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A capillary malformation is flat with sharp rather than rounded edges. It typically resembles a stain, hence the common name “port-wine stain” and is most commonly found around the head and neck, although malformations can develop anywhere on the body. It is now understood that capillary malformations originate in early development and are most likely the result of abnormal genetic coding. Other vascular malformations such as nevus simplex are sometimes confused with capillary malformations. However, these birthmarks are most likely to fade and do not normally require treatment.

Capillary Malformations Diagnosis

Diagnosis is usually based on appearance. Dr. Greg Levitin of the Vascular Birthmark Center can provide a full evaluation in order to avoid misdiagnosis and ensure that only suitable treatment options are offered. This exam involves a physical which includes the evaluation of asymmetry that will allow Dr. Levitin to rule out any similar vascular malformations.

There are complications that may arise from capillary malformations, which are associated with abnormal tissue growth or bones. This typically results in darker skin lesions that become progressively thicker. In some cases, they may bleed as the patient ages. Lesions in close proximity to the eyes or forehead are also cause for concern. Complications include the potential for glaucoma to develop and brain abnormalities. Similarly, capillary malformations located on the spine require a thorough evaluation to determine if tethering of the spine has occurred.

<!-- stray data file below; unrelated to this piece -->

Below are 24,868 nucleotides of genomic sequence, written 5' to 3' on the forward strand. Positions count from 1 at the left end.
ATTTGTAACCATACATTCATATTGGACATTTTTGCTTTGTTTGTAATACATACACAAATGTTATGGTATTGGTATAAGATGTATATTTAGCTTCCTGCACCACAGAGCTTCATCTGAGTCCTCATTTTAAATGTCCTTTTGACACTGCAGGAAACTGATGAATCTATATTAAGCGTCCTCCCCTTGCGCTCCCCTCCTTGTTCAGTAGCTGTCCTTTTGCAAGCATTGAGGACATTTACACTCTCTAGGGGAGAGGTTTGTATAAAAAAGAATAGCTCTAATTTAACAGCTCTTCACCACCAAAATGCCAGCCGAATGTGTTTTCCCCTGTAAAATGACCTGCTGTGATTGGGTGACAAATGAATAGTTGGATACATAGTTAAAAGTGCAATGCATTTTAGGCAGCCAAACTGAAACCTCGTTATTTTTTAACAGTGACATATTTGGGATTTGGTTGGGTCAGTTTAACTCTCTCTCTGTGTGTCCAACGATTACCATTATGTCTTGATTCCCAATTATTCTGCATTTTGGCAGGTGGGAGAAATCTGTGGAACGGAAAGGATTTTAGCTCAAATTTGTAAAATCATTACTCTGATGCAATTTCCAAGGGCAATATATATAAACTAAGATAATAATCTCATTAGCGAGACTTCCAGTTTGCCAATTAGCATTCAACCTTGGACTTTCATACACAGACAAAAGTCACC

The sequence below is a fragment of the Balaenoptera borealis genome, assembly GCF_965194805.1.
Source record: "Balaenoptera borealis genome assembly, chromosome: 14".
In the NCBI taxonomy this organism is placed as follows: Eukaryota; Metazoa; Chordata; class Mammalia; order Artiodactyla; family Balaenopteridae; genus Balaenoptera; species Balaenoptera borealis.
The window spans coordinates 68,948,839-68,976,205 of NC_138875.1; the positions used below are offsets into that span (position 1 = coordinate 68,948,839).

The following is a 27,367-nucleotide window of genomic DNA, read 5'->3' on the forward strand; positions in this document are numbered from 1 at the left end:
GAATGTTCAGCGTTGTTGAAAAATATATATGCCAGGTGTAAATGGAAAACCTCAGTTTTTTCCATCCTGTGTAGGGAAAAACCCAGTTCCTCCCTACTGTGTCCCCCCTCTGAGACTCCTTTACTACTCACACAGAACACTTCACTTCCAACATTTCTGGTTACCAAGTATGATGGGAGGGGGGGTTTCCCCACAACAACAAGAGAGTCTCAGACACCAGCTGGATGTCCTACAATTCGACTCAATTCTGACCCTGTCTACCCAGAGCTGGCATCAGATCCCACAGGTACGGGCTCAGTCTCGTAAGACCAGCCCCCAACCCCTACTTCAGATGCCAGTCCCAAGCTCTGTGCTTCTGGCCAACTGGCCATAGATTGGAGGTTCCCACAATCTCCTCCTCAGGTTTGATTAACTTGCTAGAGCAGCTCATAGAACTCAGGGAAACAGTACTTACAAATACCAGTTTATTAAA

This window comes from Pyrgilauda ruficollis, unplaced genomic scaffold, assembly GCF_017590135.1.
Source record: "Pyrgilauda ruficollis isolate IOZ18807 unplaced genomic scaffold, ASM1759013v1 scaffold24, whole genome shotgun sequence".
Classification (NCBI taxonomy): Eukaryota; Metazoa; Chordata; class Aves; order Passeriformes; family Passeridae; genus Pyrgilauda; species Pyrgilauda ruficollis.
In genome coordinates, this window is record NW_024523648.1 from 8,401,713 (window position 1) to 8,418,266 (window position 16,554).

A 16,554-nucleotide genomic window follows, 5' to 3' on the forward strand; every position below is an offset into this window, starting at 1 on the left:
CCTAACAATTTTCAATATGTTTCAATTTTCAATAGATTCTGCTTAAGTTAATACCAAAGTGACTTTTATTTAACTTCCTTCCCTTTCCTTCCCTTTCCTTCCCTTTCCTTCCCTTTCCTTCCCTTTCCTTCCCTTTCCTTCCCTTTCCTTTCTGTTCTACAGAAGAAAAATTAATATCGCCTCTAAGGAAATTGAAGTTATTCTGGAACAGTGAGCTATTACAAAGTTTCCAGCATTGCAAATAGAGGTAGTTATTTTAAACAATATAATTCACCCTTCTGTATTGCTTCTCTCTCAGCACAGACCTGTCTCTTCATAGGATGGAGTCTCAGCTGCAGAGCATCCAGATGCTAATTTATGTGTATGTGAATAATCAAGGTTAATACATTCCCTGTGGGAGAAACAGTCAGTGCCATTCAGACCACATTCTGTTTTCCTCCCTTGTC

Capillary Malformations Treatment

Laser therapy is a common treatment for capillary malformations that are located around the face. Dr. Greg Levitin can use a combination of laser wavelengths to reduce thickening and discoloration. This procedure is especially beneficial for young children as they are developing a sense of self. While laser therapy can be used to treat capillary malformations in other areas of the body, the effectiveness of treatment is not guaranteed due to the fact that vessels are located deeper beneath the epidermis.

Surgery is also an option where appropriate, depending on the results of the patient’s evaluations. Dr. Greg Levitin will consult with you and may recommend a combination of treatments to achieve the best results. There are risks associated with both laser therapy and surgery to remove capillary malformations. However, even if you have previously consulted with a vascular malformation treatment center and decided that the risks outweigh the benefits, Dr. Levitin would like to hear from you.

At the Vascular Birthmark Center, we are better equipped to reduce the risk of complications arising. Dr. Greg Levitin is skilled in the use of an intraoperative nerve monitoring system which has resulted in him being able to offer facial treatments with a risk of nerve damage that is lower than 1%.

To find out more, contact the Vascular Birthmark Center today, and book your appointment with Dr. Greg Levitin.

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